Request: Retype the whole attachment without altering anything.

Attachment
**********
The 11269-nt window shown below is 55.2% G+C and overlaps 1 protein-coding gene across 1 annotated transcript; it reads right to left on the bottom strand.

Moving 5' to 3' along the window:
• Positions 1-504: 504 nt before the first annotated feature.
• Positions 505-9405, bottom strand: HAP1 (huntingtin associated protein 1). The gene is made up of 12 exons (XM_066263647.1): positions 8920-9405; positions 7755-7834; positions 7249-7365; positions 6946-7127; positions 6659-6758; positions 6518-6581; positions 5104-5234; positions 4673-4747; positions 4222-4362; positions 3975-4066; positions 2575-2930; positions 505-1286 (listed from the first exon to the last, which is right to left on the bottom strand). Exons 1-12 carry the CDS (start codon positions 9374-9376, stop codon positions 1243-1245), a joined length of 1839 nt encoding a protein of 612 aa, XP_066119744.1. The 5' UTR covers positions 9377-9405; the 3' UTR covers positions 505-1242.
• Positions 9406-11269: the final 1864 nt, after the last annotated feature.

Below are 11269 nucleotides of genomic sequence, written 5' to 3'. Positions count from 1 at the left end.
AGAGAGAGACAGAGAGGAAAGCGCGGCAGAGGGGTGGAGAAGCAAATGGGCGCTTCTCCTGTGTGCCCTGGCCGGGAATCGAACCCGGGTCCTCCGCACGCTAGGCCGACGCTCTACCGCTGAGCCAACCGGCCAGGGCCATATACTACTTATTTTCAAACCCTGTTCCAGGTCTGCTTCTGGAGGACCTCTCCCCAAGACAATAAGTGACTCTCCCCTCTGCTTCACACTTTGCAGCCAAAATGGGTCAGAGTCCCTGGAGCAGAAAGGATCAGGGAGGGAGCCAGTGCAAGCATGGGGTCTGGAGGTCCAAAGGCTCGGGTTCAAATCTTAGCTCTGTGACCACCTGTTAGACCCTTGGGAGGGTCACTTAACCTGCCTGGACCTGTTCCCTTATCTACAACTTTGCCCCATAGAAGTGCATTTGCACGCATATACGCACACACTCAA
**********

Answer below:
The 11269-nt window shown below is 55.2% G+C and overlaps 1 protein-coding gene across 1 annotated transcript; it reads right to left on the bottom strand.

Moving 5' to 3' along the window:
• Positions 1-504: 504 nt before the first annotated feature.
• Positions 505-9405, bottom strand: HAP1 (huntingtin associated protein 1). The gene is made up of 12 exons (XM_066263647.1): positions 8920-9405; positions 7755-7834; positions 7249-7365; positions 6946-7127; positions 6659-6758; positions 6518-6581; positions 5104-5234; positions 4673-4747; positions 4222-4362; positions 3975-4066; positions 2575-2930; positions 505-1286 (listed from the first exon to the last, which is right to left on the bottom strand). Exons 1-12 carry the CDS (start codon positions 9374-9376, stop codon positions 1243-1245), a joined length of 1839 nt encoding a protein of 612 aa, XP_066119744.1. The 5' UTR covers positions 9377-9405; the 3' UTR covers positions 505-1242.
• Positions 9406-11269: the final 1864 nt, after the last annotated feature.

Below are 11269 nucleotides of genomic sequence, written 5' to 3'. Positions count from 1 at the left end.
AGAGAGAGACAGAGAGGAAAGCGCGGCAGAGGGGTGGAGAAGCAAATGGGCGCTTCTCCTGTGTGCCCTGGCCGGGAATCGAACCCGGGTCCTCCGCACGCTAGGCCGACGCTCTACCGCTGAGCCAACCGGCCAGGGCCATATACTACTTATTTTCAAACCCTGTTCCAGGTCTGCTTCTGGAGGACCTCTCCCCAAGACAATAAGTGACTCTCCCCTCTGCTTCACACTTTGCAGCCAAAATGGGTCAGAGTCCCTGGAGCAGAAAGGATCAGGGAGGGAGCCAGTGCAAGCATGGGGTCTGGAGGTCCAAAGGCTCGGGTTCAAATCTTAGCTCTGTGACCACCTGTTAGACCCTTGGGAGGGTCACTTAACCTGCCTGGACCTGTTCCCTTATCTACAACTTTGCCCCATAGAAGTGCATTTGCACGCATATACGCACACACTCAA